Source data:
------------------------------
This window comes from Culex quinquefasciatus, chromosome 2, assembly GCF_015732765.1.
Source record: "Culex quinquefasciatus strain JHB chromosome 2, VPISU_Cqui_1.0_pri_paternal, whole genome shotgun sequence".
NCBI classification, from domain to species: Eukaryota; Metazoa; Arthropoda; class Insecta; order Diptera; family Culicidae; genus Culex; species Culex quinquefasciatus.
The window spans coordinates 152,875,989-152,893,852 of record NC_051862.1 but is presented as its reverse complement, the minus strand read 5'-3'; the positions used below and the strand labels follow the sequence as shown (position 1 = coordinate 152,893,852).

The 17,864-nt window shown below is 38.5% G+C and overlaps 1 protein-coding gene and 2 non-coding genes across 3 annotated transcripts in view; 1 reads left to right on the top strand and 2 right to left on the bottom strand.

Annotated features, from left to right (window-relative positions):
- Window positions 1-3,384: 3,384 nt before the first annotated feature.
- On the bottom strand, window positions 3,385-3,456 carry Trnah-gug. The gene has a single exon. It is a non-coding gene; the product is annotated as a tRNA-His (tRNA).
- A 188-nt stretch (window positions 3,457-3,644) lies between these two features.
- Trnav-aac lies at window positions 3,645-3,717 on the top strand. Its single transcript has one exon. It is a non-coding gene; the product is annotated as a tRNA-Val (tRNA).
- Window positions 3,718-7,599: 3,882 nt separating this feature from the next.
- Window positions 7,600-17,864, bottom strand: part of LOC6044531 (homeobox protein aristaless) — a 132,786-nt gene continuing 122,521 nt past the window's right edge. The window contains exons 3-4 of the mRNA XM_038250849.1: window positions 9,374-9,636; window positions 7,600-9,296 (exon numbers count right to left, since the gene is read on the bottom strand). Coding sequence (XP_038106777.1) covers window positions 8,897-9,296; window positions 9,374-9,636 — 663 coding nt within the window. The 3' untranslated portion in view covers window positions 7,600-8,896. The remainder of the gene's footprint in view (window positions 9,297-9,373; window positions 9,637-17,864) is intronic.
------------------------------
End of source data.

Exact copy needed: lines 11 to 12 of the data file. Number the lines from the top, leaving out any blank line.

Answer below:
- Window positions 3,718-7,599: 3,882 nt separating this feature from the next.
- Window positions 7,600-17,864, bottom strand: part of LOC6044531 (homeobox protein aristaless) — a 132,786-nt gene continuing 122,521 nt past the window's right edge. The window contains exons 3-4 of the mRNA XM_038250849.1: window positions 9,374-9,636; window positions 7,600-9,296 (exon numbers count right to left, since the gene is read on the bottom strand). Coding sequence (XP_038106777.1) covers window positions 8,897-9,296; window positions 9,374-9,636 — 663 coding nt within the window. The 3' untranslated portion in view covers window positions 7,600-8,896. The remainder of the gene's footprint in view (window positions 9,297-9,373; window positions 9,637-17,864) is intronic.